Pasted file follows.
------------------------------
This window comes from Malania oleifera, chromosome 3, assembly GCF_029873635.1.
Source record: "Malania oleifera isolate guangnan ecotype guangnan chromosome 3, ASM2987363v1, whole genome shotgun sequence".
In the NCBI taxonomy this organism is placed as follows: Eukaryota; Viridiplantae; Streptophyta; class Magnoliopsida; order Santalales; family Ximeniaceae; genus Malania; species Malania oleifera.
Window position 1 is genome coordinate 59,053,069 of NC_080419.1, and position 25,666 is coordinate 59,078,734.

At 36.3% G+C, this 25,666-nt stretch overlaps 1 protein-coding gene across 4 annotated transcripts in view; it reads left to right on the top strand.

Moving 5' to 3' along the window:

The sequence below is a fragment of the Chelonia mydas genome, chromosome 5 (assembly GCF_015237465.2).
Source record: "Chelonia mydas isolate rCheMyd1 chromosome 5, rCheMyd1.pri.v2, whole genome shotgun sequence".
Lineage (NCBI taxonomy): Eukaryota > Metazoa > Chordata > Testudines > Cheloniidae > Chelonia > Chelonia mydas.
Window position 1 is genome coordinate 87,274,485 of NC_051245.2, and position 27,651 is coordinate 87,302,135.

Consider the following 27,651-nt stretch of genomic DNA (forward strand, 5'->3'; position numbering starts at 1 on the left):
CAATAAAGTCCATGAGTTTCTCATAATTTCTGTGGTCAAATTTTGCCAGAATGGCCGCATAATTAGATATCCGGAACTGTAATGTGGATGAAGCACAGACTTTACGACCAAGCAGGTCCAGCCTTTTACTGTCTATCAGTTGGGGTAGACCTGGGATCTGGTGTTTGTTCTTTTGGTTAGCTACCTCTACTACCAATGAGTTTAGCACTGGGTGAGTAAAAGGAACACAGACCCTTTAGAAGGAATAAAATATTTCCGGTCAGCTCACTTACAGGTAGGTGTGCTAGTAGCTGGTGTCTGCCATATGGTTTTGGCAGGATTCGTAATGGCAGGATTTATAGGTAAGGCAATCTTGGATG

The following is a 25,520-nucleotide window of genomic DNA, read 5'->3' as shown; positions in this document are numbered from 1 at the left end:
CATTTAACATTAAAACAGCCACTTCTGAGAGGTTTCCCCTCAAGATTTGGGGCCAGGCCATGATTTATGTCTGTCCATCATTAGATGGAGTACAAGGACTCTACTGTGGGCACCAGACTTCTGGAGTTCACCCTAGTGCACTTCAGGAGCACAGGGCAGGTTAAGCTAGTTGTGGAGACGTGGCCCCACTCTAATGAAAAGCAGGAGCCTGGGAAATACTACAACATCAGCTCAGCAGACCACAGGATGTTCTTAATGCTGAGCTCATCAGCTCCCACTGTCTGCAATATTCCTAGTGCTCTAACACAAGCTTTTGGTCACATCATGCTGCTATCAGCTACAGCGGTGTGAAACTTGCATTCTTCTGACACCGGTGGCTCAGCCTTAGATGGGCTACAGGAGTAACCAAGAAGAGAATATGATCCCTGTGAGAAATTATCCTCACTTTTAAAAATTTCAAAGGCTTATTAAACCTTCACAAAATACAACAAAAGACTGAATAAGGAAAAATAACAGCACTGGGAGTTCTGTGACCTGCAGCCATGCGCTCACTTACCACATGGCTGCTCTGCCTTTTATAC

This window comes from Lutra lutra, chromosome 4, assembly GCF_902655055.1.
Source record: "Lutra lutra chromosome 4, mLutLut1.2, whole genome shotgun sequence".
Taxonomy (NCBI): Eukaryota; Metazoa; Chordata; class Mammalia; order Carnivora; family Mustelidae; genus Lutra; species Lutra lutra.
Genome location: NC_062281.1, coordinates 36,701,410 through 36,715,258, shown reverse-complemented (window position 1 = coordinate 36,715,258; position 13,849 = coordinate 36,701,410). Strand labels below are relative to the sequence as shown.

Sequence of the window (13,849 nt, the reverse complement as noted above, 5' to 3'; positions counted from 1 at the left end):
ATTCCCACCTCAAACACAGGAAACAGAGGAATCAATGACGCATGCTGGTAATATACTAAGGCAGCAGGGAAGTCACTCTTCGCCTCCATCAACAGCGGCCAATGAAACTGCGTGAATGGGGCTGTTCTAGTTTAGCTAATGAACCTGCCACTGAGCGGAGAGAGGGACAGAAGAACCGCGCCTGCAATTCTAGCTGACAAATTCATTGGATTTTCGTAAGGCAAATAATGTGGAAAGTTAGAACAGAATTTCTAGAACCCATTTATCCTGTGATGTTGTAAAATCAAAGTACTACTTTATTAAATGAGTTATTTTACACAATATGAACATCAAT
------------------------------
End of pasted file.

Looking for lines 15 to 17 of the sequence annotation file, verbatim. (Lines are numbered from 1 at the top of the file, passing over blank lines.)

This window comes from Lutra lutra, chromosome 4, assembly GCF_902655055.1.
Source record: "Lutra lutra chromosome 4, mLutLut1.2, whole genome shotgun sequence".
Taxonomy (NCBI): Eukaryota; Metazoa; Chordata; class Mammalia; order Carnivora; family Mustelidae; genus Lutra; species Lutra lutra.